No one’s really certain what causes Meniere’s disease. But the effects are difficult to ignore. Ringing in the ears, dizziness, vertigo, and hearing loss are all typical symptoms of this disorder. Symptoms of Meniere’s disease appear to come from an accumulation of fluid in the inner ear, but researchers aren’t really sure what causes that accumulation in the first place.
So the question is: how can you treat something that doesn’t appear to have an identifiable cause? The answer is, well, complex.
What exactly is Meniere’s disease?
There’s a persistent condition that impacts the inner ear and it’s called Meniere’s disease. Symptoms of Meniere’s will grow as time passes, for many people, because it’s a progressive disease. Those symptoms may include:
Unpredictable spells of vertigo: Regrettably, there’s no way to tell when these attacks of vertigo may strike or how long they could last.
Tinnitus: It’s relatively common for people with Meniere’s disease to experience ringing in the ears or tinnitus, which can range from mild to severe.
Fullness in the ear: This symptom is medically called aural fullness, the feeling of pressure in your ear.
Hearing loss: Meniere’s disease can cause hearing loss over time.
It’s critical that you get an accurate diagnosis if you’re experiencing these symptoms. Symptoms of Meniere’s disease can appear and disappear for many individuals. But as the disease progresses, the symptoms will likely become more persistent.
How is Meniere’s disease treated?
There is no known cure for Menier’s disease which is persistent and progressive. But there are some ways to manage the symptoms.
Some of the most common treatments include the following:
- Medications: In some cases, your doctor will be able to prescribe anti-dizziness and anti-nausea medications. This can help when those specific symptoms manifest. For instance, medications created to help with motion sickness may help you feel less dizzy when a bout of vertigo takes place.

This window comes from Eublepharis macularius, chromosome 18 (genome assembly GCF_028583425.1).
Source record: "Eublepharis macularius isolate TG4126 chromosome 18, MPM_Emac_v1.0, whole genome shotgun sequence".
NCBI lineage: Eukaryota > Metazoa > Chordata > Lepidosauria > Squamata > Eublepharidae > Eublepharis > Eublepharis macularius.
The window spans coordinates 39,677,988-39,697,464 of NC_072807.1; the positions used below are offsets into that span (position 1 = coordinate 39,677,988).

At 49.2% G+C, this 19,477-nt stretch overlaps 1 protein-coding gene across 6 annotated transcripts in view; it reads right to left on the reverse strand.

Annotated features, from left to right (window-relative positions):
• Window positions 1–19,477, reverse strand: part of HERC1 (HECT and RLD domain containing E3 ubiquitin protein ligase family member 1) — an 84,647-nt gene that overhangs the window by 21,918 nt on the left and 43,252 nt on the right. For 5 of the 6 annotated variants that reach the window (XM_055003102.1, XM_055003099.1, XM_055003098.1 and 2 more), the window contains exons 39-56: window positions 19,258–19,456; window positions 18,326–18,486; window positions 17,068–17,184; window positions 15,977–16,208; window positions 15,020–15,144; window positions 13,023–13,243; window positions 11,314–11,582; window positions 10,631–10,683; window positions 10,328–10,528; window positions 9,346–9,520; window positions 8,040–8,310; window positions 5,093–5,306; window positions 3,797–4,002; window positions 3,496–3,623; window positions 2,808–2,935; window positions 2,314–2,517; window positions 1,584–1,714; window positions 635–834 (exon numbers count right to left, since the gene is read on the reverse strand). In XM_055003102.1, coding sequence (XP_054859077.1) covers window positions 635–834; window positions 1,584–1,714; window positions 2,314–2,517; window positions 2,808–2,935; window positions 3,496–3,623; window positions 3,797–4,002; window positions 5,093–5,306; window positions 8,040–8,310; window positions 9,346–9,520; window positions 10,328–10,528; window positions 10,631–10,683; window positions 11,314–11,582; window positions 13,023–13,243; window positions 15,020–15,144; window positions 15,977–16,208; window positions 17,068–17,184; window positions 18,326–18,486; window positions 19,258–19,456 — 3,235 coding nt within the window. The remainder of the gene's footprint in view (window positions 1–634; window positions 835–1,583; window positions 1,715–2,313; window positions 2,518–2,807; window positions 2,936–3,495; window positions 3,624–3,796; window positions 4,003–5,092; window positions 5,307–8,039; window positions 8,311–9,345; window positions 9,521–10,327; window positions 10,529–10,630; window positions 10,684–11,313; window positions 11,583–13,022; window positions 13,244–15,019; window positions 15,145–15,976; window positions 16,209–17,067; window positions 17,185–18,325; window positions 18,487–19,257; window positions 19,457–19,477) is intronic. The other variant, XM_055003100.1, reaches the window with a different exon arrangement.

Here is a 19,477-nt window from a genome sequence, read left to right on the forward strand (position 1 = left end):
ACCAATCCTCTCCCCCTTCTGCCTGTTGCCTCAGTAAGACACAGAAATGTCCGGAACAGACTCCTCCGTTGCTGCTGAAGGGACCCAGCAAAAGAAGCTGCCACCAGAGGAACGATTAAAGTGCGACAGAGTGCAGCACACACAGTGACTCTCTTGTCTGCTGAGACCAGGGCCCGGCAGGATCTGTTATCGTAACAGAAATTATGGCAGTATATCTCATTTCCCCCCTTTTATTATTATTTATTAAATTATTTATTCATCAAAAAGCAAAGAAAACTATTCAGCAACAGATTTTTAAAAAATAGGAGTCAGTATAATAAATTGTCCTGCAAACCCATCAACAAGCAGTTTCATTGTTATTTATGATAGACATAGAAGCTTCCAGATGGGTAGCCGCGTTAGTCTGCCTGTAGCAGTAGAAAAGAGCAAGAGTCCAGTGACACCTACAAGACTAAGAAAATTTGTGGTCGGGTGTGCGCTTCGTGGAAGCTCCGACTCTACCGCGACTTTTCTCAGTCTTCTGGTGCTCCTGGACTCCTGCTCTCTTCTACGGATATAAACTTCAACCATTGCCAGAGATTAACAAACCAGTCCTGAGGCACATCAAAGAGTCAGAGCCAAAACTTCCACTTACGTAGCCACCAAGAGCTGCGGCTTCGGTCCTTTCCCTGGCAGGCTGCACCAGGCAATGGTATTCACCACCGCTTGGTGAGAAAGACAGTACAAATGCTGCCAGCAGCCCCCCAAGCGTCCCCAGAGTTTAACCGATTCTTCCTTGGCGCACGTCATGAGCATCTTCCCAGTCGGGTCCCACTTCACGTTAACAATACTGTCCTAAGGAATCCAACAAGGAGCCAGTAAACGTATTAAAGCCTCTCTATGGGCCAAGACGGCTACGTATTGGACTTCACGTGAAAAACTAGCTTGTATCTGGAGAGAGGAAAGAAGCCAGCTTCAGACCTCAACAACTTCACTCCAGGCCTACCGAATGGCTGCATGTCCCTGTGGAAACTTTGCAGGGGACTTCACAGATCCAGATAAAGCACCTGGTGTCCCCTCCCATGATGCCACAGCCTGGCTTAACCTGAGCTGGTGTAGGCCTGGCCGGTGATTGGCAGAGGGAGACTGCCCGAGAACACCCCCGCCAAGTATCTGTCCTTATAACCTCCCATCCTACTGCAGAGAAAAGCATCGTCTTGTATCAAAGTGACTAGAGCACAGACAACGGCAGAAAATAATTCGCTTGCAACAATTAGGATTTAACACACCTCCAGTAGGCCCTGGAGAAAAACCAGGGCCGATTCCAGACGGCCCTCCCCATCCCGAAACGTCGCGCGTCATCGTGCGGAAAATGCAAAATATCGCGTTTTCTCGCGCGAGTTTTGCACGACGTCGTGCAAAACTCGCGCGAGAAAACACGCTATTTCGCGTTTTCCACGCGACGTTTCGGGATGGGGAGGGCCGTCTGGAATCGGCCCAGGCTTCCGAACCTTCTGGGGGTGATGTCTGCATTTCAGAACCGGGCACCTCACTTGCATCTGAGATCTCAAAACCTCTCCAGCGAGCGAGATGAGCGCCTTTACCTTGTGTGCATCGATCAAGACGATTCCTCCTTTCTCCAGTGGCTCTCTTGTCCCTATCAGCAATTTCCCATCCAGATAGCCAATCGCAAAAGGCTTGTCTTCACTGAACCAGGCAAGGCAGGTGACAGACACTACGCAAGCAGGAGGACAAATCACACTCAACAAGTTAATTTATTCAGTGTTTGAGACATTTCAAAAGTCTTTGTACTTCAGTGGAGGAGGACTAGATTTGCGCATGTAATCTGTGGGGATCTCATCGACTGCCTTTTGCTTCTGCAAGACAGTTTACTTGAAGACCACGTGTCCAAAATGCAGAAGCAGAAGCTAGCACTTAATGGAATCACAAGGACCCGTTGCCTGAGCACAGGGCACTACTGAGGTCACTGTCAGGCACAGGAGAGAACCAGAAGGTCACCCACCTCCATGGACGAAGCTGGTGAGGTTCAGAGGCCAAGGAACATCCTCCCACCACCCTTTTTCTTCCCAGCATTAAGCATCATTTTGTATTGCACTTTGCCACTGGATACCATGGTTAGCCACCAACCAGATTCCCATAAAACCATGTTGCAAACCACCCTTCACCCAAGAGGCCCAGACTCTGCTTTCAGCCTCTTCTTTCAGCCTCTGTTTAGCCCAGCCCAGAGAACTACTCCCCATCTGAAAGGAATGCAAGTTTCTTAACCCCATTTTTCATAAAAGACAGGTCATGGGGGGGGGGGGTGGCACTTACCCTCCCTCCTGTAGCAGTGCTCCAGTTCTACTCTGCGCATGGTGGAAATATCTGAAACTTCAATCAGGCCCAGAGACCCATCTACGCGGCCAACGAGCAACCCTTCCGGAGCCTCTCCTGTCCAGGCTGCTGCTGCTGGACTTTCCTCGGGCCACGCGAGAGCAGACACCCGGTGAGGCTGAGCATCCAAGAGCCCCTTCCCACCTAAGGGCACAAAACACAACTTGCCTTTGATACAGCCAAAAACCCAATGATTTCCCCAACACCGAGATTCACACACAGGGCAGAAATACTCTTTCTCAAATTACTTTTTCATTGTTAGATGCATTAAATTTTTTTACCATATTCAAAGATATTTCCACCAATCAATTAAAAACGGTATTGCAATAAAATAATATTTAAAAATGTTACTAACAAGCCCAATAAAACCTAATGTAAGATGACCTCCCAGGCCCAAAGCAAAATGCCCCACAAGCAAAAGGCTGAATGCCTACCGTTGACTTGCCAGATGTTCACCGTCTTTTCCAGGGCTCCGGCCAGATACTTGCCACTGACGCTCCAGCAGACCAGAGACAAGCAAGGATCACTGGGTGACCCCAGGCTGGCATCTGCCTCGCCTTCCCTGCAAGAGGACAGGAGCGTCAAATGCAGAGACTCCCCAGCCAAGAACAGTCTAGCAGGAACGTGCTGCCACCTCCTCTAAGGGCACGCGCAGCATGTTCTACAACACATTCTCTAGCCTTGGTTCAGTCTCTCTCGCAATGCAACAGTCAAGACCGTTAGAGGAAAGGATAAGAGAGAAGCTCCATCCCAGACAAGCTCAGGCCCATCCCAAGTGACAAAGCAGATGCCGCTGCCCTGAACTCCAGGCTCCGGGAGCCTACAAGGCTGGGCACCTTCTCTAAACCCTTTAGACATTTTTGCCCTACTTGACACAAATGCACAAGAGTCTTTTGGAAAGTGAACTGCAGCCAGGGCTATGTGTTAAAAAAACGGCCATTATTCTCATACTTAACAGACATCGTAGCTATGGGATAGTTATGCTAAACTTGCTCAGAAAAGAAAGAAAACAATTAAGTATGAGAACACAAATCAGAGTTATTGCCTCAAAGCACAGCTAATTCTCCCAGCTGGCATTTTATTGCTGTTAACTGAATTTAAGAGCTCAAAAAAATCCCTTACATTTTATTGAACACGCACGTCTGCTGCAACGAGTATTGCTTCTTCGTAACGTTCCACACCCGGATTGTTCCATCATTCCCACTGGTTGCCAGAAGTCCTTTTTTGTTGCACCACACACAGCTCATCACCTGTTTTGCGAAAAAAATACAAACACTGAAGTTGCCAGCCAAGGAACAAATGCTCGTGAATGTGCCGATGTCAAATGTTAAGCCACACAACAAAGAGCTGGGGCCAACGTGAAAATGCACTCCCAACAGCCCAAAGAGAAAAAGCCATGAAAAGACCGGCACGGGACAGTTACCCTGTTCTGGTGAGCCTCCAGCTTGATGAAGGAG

- Hearing aid: As Meniere’s disease progresses and your hearing loss gets worse, you may want to get a hearing aid. Generally, a hearing aid won’t necessarily impede the progress of your hearing loss. But it can help keep you socially active which can improve your mental health. Hearing aids can also help you manage the symptoms of tinnitus in a number of ways.
- Rehabilitation: There are rehabilitation and physical therapy strategies that can help you maintain balance when Meniere’s disease is flaring up. If you’re regularly dizzy or dealing with vertigo, this strategy might be warranted.
- Surgery: Sometimes, Meniere’s disease can be addressed with surgery. However, these surgical procedures will generally only affect the vertigo part of symptoms. Other Meniere’s symptoms will continue.
- Diuretic: Another type of medication that your physician could prescribe is a diuretic. The concept is that decreasing the retention of fluids might help minimize pressure on your inner ear. This is a long-term medication that you’d use instead of one to reduce severe symptoms.
- Steroid shots: Some symptoms of Meniere’s, particularly vertigo, can be temporarily alleviated with injections of specific steroids.
- Positive pressure therapy: There’s a non-invasive approach employed when Meniere’s is especially hard to manage. It’s called positive pressure therapy. This treatment involves subjecting the inner ear to positive pressure as a way to limit fluid buildup. Peer review has not, so far, confirmed the long-term advantages of this method but it does seem encouraging.
The key is finding the treatment that’s best for you
If you suspect you have Meniere’s disease, you should get evaluated. Treatments for Meniere’s can sometimes slow the advancement of your condition. But these treatments more often help you have a greater quality of life in spite of your condition.